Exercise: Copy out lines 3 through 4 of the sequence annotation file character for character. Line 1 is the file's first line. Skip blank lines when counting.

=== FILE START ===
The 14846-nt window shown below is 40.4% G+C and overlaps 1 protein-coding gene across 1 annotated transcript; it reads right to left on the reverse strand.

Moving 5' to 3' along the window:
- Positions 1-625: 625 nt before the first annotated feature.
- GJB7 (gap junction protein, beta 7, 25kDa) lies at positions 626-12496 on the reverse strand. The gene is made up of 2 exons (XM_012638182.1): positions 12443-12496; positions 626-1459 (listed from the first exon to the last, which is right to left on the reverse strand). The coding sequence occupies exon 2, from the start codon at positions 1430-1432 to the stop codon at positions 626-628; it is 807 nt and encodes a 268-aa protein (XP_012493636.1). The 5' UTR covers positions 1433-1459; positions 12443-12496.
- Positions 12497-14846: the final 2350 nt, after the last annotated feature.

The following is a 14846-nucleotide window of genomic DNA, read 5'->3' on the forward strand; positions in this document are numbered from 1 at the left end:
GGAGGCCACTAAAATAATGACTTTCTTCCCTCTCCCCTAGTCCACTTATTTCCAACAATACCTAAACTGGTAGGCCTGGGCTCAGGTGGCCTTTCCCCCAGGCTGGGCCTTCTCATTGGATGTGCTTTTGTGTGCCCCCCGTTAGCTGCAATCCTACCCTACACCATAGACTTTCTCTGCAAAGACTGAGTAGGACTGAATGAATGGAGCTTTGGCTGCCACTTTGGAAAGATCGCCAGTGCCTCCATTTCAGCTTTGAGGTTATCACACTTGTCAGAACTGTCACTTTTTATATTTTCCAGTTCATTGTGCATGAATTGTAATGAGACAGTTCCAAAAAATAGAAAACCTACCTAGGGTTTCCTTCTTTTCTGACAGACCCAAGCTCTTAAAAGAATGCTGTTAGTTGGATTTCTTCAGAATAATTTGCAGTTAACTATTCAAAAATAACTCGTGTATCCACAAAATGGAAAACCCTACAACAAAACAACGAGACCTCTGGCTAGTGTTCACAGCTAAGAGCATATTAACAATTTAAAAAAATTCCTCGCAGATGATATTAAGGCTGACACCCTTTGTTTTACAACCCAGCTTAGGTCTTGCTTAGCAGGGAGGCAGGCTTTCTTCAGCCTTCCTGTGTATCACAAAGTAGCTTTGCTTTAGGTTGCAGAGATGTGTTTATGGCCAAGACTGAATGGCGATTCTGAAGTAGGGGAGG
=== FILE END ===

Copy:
- Positions 1-625: 625 nt before the first annotated feature.
- GJB7 (gap junction protein, beta 7, 25kDa) lies at positions 626-12496 on the reverse strand. The gene is made up of 2 exons (XM_012638182.1): positions 12443-12496; positions 626-1459 (listed from the first exon to the last, which is right to left on the reverse strand). The coding sequence occupies exon 2, from the start codon at positions 1430-1432 to the stop codon at positions 626-628; it is 807 nt and encodes a 268-aa protein (XP_012493636.1). The 5' UTR covers positions 1433-1459; positions 12443-12496.